Twenty-five days ago, on July 13, Cleveland was tied with Baltimore for the American League’s second wild card spot and was three games behind the White Sox in the Central division at 45-41. Twenty-five days before the end of the 2011 season, on Sept. 3, the Braves led the Cardinals by 7 ½ games, and the Red Sox led the Rays by nine. Atlanta went 8-18 the rest of the way, Boston went 6-18, and we all know how that ended. Well, since July 13, the Tribe is 5-18, and it is now 10 ½ games behind the White Sox in the Central, and in eighth place, 8 ½ games behind the Angels in the crowded wild-card race.

Terry Francona on Sept. 28, 2011: “I don’t know. I don’t know how to evaluate it.”

Fredi Gonzalez on Sept. 29, 2011: “It is what it is. It’s not like we can close our eyes and it goes away. It happened.”

Manny Acta on Aug. 6, 2012: “I asked one of my coaches to pinch me. I couldn't believe what was happening.”

Whether it’s the dog days of summer or the early days of fall, the words of collapse are much the same.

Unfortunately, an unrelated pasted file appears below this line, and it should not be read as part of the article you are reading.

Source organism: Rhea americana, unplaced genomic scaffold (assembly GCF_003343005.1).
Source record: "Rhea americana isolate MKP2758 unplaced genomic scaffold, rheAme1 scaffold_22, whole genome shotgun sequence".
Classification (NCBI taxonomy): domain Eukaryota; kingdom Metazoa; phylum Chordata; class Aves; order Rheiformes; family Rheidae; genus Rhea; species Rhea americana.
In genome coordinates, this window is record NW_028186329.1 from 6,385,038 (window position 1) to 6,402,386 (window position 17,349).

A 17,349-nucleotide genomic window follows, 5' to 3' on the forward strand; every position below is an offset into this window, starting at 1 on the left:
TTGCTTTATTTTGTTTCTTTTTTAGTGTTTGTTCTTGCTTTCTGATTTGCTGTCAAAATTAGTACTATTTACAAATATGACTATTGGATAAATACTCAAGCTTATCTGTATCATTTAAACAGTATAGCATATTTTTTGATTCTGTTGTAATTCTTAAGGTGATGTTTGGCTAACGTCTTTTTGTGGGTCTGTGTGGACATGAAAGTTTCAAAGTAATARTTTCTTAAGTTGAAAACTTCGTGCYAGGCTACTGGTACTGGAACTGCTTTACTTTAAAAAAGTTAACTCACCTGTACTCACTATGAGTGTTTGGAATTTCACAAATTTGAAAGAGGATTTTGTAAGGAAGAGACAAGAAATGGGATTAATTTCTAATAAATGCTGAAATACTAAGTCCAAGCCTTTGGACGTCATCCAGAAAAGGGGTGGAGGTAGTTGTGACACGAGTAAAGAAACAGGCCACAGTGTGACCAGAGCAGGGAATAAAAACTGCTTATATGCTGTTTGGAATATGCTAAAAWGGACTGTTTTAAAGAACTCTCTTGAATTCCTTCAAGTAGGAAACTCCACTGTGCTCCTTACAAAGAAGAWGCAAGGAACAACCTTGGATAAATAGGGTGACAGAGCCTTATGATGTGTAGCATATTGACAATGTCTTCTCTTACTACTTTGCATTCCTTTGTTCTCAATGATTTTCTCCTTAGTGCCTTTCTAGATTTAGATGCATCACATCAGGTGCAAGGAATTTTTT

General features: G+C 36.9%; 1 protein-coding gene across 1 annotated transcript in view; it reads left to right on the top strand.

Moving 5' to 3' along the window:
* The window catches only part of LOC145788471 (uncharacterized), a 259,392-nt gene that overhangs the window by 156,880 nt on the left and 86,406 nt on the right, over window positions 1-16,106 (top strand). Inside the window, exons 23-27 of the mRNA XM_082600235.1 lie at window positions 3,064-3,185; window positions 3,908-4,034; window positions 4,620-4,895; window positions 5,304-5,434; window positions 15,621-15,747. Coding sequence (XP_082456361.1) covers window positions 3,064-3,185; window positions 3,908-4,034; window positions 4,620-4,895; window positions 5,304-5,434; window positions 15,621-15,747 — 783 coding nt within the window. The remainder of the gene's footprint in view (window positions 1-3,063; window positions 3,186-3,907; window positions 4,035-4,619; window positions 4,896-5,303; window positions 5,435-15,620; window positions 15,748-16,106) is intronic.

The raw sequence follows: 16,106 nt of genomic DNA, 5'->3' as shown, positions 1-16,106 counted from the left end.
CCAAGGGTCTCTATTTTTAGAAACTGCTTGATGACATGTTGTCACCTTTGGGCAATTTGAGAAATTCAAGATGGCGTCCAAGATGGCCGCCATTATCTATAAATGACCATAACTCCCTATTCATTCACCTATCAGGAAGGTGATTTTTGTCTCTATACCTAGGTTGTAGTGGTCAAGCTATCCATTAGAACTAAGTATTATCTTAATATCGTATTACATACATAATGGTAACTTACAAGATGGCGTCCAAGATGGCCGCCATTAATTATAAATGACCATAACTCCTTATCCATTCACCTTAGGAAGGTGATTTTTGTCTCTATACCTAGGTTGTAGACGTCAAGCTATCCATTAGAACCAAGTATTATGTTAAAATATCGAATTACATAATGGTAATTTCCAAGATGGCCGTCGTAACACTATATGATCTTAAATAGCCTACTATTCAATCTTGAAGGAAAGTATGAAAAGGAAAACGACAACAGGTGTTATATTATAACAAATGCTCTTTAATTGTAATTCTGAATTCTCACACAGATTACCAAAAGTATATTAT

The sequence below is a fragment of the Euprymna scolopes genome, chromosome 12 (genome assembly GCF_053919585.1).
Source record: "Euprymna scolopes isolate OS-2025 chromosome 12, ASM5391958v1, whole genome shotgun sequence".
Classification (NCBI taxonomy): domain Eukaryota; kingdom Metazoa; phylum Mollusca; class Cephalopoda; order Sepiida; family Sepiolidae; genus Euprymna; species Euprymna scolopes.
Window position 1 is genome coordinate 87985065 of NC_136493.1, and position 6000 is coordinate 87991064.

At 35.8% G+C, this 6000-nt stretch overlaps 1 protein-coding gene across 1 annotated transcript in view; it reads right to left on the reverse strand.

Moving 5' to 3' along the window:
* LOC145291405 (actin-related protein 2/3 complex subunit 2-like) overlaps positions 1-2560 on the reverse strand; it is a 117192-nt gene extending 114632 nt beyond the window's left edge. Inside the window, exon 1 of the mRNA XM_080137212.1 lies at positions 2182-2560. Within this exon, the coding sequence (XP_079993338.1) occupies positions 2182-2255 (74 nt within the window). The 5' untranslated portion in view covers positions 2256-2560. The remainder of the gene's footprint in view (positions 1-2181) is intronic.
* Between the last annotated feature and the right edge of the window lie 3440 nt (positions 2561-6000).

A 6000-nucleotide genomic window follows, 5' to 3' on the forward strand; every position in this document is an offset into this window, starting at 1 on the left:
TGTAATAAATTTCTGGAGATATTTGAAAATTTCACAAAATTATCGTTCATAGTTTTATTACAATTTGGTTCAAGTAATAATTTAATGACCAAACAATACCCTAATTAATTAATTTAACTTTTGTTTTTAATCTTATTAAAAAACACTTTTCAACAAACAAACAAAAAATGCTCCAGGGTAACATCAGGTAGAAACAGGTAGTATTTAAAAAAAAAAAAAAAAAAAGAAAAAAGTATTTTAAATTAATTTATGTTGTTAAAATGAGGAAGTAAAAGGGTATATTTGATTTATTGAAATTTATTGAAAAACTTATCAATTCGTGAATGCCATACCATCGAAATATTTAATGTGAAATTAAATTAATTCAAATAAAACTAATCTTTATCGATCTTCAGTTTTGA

What to Watch for on Tuesday

  • While the addition of Ben Sheets has drawn far more attention, Mike Minor’s development into an every-fifth-day cog has been equally important to the Braves’ rotation. The lefty’s most recent start was cut short by a rain delay, but over his last five trips to the mound, Minor has pitched 31 innings, giving up only 18 hits and seven runs (six earned), while logging a 27-to-6 K/BB. After struggling to the tune of a 5.97 ERA—the product of 19 home runs and 40 walks allowed in 92 innings—during the first half, Minor appears to have turned a corner. He will look to deliver a fifth consecutive quality start (excluding the rain-shortened outing on Aug. 2) in tonight’s duel with Cole Hamels and the Phillies (7:05 p.m. ET).
  • In the July 26 “On the Beat,” an anonymous scout told John Perrotto, “I think [Zach Britton] is going to wind up being a number-one starter.” The 24-year-old southpaw has not looked the part in two outings since then, coughing up 13 runs in just 8 1/3 combined innings, but perhaps a date with the Mariners is all he needs to get back on track. Casper Wells, who became an everyday outfielder when Ichiro Suzuki was traded to the Yankees, is just 19-for-93 (.204 average) with 23 strikeouts since the All-Star break, but he does have an 811 OPS against left-handed pitching this season, so Britton will need to tread carefully. Blake Beavan, who has not walked more than two batters in any of his 16 starts this season, gets the ball for Seattle (7:05 p.m. ET).